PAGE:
Silver Linings Playbook is a movie that has grown on me in the days since I saw it. As I was watching it, I was bothered by some of the conveniences and conventions utilized by the story to get its characters to their happy endings. Upon further reflection though, I am beguiled by the movie’s clever balancing of horror and humor, the real difficulty involved in being in relationship with someone (or many someones) under psychological distress and the patience, good nature, and graciousness needed to make those relationships work. Sliver Linings Playbook earns its lightness because it takes seriously its darkness, and I can allow its narrative liberties in return.
The story follows a man, Pat, who has just been released from a mental hospital under the care of his mother. He was “in” for 8 months following a violent episode in which he assaulted a man with whom his wife was having an affair. We learn quickly that his father also has a history of violent outbursts and still has many tendencies that seem to be evidence of mental illness. Pat’s mother is at the center of it all, trying earnestly to hold the family together.
That all sounds very dour, and it is at times. Pat’s mental instability is ever present as the story’s events unfold. As unforeseen stresses catch him off-guard in moments of peace and happiness, his instability bubbles over like an unwatched stew. Since everyone in the story seems a bit abnormal, those moments come quite often. When they come, cinematographer Masanobu Takayanagi’s hand-held camera puts the audience right in the middle of the madness. The camera is in the actors’ faces, and so they are in ours, yelling, accosting, and pulling us in every direction. It’s unsettling, but it’s also effective at getting us to sympathize with Pat. We learn compassion for him, because we understand what it’s like to be him.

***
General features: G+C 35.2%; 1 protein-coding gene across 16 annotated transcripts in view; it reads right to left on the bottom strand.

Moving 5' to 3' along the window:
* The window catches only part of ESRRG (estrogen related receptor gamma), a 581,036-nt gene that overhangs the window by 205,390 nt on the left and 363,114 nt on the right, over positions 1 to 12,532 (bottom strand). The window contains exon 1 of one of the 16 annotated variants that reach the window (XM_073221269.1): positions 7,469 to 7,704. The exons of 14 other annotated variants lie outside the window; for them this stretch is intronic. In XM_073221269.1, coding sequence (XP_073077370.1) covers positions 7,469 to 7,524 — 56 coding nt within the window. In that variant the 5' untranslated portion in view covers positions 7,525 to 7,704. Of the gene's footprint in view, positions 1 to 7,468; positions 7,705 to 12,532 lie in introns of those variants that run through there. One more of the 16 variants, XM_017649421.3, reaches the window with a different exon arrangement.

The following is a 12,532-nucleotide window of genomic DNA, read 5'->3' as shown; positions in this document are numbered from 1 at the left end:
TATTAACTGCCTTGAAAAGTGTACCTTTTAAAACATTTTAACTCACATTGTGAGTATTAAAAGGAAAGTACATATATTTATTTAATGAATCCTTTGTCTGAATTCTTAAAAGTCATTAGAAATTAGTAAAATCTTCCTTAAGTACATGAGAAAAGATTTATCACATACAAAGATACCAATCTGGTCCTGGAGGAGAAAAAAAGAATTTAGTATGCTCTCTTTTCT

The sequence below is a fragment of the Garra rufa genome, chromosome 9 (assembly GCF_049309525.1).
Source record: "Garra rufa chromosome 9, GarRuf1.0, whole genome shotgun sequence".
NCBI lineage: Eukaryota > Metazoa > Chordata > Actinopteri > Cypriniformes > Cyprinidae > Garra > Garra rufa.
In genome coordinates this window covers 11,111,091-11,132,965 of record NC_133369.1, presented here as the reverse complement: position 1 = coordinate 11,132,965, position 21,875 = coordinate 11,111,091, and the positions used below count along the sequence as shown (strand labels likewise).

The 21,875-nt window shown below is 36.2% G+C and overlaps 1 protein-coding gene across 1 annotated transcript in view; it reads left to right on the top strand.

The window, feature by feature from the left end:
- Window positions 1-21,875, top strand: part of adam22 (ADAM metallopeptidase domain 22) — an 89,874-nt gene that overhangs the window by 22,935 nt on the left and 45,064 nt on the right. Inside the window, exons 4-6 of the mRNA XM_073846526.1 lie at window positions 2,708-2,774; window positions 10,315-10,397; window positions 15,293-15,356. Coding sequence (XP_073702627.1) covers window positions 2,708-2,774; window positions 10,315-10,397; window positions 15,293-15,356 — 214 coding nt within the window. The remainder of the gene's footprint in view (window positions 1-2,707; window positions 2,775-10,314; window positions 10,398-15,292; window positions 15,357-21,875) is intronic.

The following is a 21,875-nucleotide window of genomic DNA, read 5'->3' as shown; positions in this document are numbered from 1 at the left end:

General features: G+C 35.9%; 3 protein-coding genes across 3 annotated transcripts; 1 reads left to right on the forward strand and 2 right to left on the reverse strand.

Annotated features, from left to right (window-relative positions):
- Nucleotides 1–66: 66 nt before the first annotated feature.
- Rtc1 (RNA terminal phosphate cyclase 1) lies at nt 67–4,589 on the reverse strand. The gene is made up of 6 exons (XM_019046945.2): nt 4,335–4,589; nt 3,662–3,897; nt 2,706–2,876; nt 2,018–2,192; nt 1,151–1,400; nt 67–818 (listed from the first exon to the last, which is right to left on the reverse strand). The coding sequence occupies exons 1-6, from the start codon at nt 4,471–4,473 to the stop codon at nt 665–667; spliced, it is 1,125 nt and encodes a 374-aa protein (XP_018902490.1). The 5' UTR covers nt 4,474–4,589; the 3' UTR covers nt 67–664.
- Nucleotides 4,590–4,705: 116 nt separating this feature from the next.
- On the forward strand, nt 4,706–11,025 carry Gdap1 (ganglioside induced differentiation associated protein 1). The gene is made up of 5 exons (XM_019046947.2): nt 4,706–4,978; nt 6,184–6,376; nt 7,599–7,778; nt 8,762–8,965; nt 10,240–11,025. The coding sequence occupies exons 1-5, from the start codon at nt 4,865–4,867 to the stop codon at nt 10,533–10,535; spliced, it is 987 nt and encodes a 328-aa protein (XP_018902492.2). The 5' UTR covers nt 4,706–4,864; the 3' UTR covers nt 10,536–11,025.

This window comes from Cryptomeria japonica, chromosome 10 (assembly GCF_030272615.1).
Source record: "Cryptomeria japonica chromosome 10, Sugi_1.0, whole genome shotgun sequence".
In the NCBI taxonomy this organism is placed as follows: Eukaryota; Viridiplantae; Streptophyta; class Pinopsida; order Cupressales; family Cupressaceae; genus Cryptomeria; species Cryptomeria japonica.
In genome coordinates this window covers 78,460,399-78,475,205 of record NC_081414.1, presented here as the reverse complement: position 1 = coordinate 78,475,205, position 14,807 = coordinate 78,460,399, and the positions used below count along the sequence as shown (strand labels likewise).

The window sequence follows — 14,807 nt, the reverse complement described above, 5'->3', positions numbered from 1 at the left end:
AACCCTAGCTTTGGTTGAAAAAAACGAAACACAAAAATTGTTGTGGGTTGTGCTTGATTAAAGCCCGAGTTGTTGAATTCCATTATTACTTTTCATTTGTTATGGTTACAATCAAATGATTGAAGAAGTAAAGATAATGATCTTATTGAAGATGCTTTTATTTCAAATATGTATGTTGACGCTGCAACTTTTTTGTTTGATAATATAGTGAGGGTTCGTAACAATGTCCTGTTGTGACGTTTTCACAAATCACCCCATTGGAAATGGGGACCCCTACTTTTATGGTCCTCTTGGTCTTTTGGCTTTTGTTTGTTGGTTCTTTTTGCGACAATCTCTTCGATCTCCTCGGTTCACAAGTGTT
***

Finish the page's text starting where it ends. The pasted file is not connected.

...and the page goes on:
More so than madness, however, this movie is drenched in compassion, of the movie for its characters and of the characters for each other. As I mentioned before, everyone in this story is a little off, but they all very much care for each other, and they go to great lengths to help heal one another.
Some films are guilty of treating the mentally ill as subjects for clinical study (something “they” are and “we’re” not) and sources of dramatic tension (only there to liven up the story). Silver Linings Playbook is explicitly critical of this kind of approach. Note the number of times the high school kid shows up camera in hand to document his neighbor’s instability and the many cads who proposition Tiffany. Instead, Silver Linings Playbook depicts mental illness as a spectrum on which we all fall to some degree.
On this spectrum, we are as ill as we are isolated, and healing comes not solely from within ourselves but from the combined effort of ourselves and our community. As we have received, so we ought to give, and the worst someone can do is to leach off the instability of others. Rather than lecture though, Silver Linings Playbook simply depicts this better, self-giving nature and makes me desire more of it in myself and in my community.